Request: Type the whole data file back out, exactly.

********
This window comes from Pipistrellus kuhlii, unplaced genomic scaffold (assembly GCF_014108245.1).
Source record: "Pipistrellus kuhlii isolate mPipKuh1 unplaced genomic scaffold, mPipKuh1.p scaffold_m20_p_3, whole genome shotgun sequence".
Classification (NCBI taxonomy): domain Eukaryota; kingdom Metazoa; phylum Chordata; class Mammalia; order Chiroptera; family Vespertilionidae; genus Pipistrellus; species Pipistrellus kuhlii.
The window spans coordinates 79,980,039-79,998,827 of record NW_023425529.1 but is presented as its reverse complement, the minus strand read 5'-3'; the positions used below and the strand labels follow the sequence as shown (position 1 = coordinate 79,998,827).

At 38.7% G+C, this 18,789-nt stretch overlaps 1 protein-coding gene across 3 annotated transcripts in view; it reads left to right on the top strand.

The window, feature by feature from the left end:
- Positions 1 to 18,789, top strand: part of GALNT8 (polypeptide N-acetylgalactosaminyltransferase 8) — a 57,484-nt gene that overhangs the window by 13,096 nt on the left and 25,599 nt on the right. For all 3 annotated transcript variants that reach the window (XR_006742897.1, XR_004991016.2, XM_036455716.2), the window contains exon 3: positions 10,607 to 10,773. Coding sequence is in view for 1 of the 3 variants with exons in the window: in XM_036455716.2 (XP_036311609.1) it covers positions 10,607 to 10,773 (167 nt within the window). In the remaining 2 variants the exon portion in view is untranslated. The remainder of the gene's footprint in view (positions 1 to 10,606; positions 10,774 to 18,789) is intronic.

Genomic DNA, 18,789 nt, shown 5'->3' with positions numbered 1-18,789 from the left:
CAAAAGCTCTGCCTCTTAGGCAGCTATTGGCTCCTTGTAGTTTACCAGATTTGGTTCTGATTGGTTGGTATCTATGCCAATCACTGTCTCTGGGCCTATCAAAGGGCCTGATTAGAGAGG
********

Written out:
This window comes from Pipistrellus kuhlii, unplaced genomic scaffold (assembly GCF_014108245.1).
Source record: "Pipistrellus kuhlii isolate mPipKuh1 unplaced genomic scaffold, mPipKuh1.p scaffold_m20_p_3, whole genome shotgun sequence".
Classification (NCBI taxonomy): domain Eukaryota; kingdom Metazoa; phylum Chordata; class Mammalia; order Chiroptera; family Vespertilionidae; genus Pipistrellus; species Pipistrellus kuhlii.
The window spans coordinates 79,980,039-79,998,827 of record NW_023425529.1 but is presented as its reverse complement, the minus strand read 5'-3'; the positions used below and the strand labels follow the sequence as shown (position 1 = coordinate 79,998,827).

At 38.7% G+C, this 18,789-nt stretch overlaps 1 protein-coding gene across 3 annotated transcripts in view; it reads left to right on the top strand.

The window, feature by feature from the left end:
- Positions 1 to 18,789, top strand: part of GALNT8 (polypeptide N-acetylgalactosaminyltransferase 8) — a 57,484-nt gene that overhangs the window by 13,096 nt on the left and 25,599 nt on the right. For all 3 annotated transcript variants that reach the window (XR_006742897.1, XR_004991016.2, XM_036455716.2), the window contains exon 3: positions 10,607 to 10,773. Coding sequence is in view for 1 of the 3 variants with exons in the window: in XM_036455716.2 (XP_036311609.1) it covers positions 10,607 to 10,773 (167 nt within the window). In the remaining 2 variants the exon portion in view is untranslated. The remainder of the gene's footprint in view (positions 1 to 10,606; positions 10,774 to 18,789) is intronic.

Genomic DNA, 18,789 nt, shown 5'->3' with positions numbered 1-18,789 from the left:
CAAAAGCTCTGCCTCTTAGGCAGCTATTGGCTCCTTGTAGTTTACCAGATTTGGTTCTGATTGGTTGGTATCTATGCCAATCACTGTCTCTGGGCCTATCAAAGGGCCTGATTAGAGAGG